The subject matter of this book – at the intersection between feminism and linguistics, economics, semiotics, and sociology – is a fundamental part of our humanity that we have not seen before, or named as such. Not that people have not studied what they call ‘gift exchange’, but they have not given it that fundamental interdisciplinary place that should occupy. Indeed many have believed that unilateral gift giving does not exist. I consider it both fundamental and commonplace.
The gift has been obscured for many reasons, which we will be discussing. It is strange that anything this important could have been invisible, but perhaps this also gives a measure of the importance of revealing it, not only for academic investigation but for politics. Why are we motivated to harm and egocentrism and why is our compassion dwindling? The answer may be found in the struggle between the parasite and the host, the exchange paradigm and the gift paradigm.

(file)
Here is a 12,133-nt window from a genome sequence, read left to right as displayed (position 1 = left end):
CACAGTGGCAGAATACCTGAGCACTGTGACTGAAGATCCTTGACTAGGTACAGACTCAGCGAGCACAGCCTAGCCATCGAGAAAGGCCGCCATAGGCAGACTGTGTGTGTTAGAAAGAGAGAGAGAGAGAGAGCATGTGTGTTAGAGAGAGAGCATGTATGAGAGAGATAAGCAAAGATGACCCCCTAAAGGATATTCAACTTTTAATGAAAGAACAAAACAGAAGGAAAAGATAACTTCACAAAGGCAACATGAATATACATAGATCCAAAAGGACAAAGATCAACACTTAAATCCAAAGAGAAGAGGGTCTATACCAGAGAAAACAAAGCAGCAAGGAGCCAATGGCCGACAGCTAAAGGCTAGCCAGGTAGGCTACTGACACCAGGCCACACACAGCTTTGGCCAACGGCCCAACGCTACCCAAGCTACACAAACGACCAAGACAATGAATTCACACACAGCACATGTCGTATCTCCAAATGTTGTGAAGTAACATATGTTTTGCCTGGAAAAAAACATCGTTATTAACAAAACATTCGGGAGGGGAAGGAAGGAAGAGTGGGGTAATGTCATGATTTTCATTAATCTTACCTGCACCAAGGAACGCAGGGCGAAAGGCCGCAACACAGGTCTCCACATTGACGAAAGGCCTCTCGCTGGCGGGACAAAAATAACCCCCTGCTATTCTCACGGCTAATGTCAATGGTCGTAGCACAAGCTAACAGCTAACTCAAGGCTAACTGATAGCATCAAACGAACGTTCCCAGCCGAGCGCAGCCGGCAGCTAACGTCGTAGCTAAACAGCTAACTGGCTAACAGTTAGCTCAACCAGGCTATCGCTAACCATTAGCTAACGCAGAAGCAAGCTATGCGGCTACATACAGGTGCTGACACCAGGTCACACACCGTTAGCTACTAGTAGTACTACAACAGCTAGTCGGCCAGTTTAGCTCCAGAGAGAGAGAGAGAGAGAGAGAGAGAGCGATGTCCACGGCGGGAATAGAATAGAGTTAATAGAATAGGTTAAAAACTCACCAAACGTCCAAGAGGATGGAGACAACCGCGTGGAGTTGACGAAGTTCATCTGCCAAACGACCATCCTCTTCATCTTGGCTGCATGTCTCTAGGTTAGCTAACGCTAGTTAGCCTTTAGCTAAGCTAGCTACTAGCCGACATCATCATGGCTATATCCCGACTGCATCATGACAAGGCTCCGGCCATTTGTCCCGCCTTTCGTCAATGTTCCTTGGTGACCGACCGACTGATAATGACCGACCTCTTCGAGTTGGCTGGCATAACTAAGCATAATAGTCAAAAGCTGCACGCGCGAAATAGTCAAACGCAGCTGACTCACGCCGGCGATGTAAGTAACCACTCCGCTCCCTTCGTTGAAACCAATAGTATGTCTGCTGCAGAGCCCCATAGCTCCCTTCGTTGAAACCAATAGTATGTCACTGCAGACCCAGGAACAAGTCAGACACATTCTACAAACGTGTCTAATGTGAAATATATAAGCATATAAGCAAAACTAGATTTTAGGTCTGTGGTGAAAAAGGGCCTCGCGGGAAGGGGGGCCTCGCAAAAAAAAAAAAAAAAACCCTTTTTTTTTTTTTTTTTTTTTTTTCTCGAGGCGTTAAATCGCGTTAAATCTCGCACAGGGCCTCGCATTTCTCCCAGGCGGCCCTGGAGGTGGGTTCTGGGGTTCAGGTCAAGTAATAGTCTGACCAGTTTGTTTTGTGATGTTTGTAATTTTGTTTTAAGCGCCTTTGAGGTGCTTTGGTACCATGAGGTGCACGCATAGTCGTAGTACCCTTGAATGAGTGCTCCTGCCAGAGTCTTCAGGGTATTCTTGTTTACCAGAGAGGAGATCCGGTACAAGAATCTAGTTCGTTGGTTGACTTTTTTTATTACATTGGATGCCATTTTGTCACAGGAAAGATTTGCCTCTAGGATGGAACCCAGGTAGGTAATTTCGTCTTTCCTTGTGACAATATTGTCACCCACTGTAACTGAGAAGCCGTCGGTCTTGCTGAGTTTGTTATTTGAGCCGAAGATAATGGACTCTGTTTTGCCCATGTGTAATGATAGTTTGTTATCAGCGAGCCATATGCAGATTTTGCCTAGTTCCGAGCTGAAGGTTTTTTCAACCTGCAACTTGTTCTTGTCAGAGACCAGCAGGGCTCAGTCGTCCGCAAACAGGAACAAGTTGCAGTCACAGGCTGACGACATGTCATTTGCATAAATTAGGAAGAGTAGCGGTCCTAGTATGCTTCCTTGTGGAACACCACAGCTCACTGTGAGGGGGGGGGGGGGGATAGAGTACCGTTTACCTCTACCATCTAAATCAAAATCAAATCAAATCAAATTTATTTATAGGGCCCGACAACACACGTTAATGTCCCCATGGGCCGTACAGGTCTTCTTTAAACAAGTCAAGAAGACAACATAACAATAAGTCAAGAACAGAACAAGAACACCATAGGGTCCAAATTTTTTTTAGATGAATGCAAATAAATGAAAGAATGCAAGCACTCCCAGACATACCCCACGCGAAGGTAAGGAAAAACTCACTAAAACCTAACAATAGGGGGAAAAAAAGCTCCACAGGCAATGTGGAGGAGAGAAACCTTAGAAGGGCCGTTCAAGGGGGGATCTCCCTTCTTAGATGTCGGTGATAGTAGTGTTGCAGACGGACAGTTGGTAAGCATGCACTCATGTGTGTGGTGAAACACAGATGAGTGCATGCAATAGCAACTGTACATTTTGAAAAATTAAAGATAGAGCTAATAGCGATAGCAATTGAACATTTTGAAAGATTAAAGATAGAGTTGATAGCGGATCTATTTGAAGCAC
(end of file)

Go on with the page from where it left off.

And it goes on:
Another way of saying this is that gift giving has been deprived of its meta level. That is why we do not name this important aspect of life. Unilateral gift giving is not the same as unconditional love or gift giving. There are conditions – such as the identification of a need. The other person should not be hostile – in fact the hostility may mean that there is a need – for independence perhaps? – that is greater, and is not being seen by the prospective giver.
The identification of needs and agency for their satisfaction creates meaning, in language and life.